John de Meyrick
In response to Jack Hutson’s query about the origins of the term ‘Wobblies’, Hummer has received following most plausible explanation from John de Meyrick.
I once spent many hours, without success, searching through every available text I could find to discover the origin of the term “Wobblies”. Standard texts such as The Wobblies by Patrick Renshaw and the I.W.W.’s own publication in 1955 to celebrate its first 50 years, provide no clues at all. What I did ascertain however, is that the term seems to have arisen some time after 1920 because an early work on the I.W.W. and Syndicalism in America by Paul Brissenden, published by Columbia Press in that year makes no reference to the term, yet it does appear in other publications after that date. I also concluded that the term did not arise in America (whether before or after 1920) but was more likely to have arisen in Great Britain. Further, it seems to me that the term does not refer alone to the I.W.W. as such, but it a collective reference to the many factions of the I.W.W. and of other class unionism movements such as “Workers Of The World Unite” (the general banner of all such groups), One Big Union (as the Knights Of Labour were generally referred to, especially in the U.K.), British Advocates of Industrial Unionism (which was a separate U.K. version of the I.W.W.), British Industrial League which was an anarchist break-away organisation of the I.W.W in Britain), the League of Industrial Unionism, or League, as it was commonly called (which the B.I.L. was later to become), and Industrial Workers of Great Britain (which split off from the B.A.I.U.). Indeed, when one begins to refer to some of these groups collectively by their acronyms a derivative of the term “Wobblies” may be discovered. For example, although I have deliberately arranged it in that way, if one takes the first initial of the several organisation mentioned above and in the order given” you will find it reads: WOBBLI. Of course, the contrivance may be misleading. Yet, without any more rational explanation, it may serve as a somewhat “wobbly” theory, at least. One thing is for certain. If the term had been derived from some event or group, or in connection with some champion of the movement, then surely that fact would have been recorded somewhere (eg., consider Luddism). It is perhaps not too late to trace the origin of the term with the help of some living witnesses of the times but, I dare say, with so much interest in the subject and so much written about it over the years, anyone with this knowledge would have passed it on. The term however, is more likely to have arisen quite insidiously in some obscure and indirect way (eg., consider the origin of the term “gay” in reference to homosexuality). One feature of it which is intriguing, I feel, is the sense of derision which it conveys. Perhaps this has something to do with the fact that, although class unionism held considerable conceptual support among workers and trade unions from about 1880 to the time of the 1926 General Strike, it never achieved any stable organisational focus or central leadership for its ever-fragmenting movement and, more importantly, after the formation of the Industrial League with its radical/anti union and anarchist approach, the concept was soured and left open to ridicule and suspicion by traditional trade union interests.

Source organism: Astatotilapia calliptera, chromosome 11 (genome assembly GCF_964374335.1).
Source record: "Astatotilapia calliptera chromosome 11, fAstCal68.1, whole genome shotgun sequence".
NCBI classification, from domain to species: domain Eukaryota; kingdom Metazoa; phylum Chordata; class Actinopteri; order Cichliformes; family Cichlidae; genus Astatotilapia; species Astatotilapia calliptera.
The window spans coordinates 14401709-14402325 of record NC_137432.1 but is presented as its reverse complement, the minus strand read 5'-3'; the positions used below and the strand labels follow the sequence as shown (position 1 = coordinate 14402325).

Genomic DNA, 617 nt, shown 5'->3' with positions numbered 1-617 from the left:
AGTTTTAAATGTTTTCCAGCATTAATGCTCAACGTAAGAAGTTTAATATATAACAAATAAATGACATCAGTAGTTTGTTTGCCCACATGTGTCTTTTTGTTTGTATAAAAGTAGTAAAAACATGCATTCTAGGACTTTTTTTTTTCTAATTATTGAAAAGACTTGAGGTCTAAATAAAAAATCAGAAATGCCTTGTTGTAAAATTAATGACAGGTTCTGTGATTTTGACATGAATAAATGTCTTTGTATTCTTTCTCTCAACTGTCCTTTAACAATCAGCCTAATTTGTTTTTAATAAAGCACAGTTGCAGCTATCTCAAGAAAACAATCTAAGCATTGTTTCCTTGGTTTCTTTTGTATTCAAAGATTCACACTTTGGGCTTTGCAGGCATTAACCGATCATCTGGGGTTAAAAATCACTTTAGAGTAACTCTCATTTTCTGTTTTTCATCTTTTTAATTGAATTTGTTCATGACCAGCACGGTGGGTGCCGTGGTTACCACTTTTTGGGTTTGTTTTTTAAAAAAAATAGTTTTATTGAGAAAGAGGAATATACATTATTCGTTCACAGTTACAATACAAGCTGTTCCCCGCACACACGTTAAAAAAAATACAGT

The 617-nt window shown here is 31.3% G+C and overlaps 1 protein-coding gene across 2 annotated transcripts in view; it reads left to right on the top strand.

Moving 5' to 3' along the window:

For my own part, if I were to guess at it, I should think that the term arose among trade union people after the League brought disfavour to the movement (probably in discussion around the local watering hole or at a conference or other meeting) by someone referring to all the factions and groups involved and in sweeping collective reference, as the “Workers of the World/One Big Union Mob”, which more conveniently became the “W.W.O.B. League” and, ultimately, the “Wobblies”.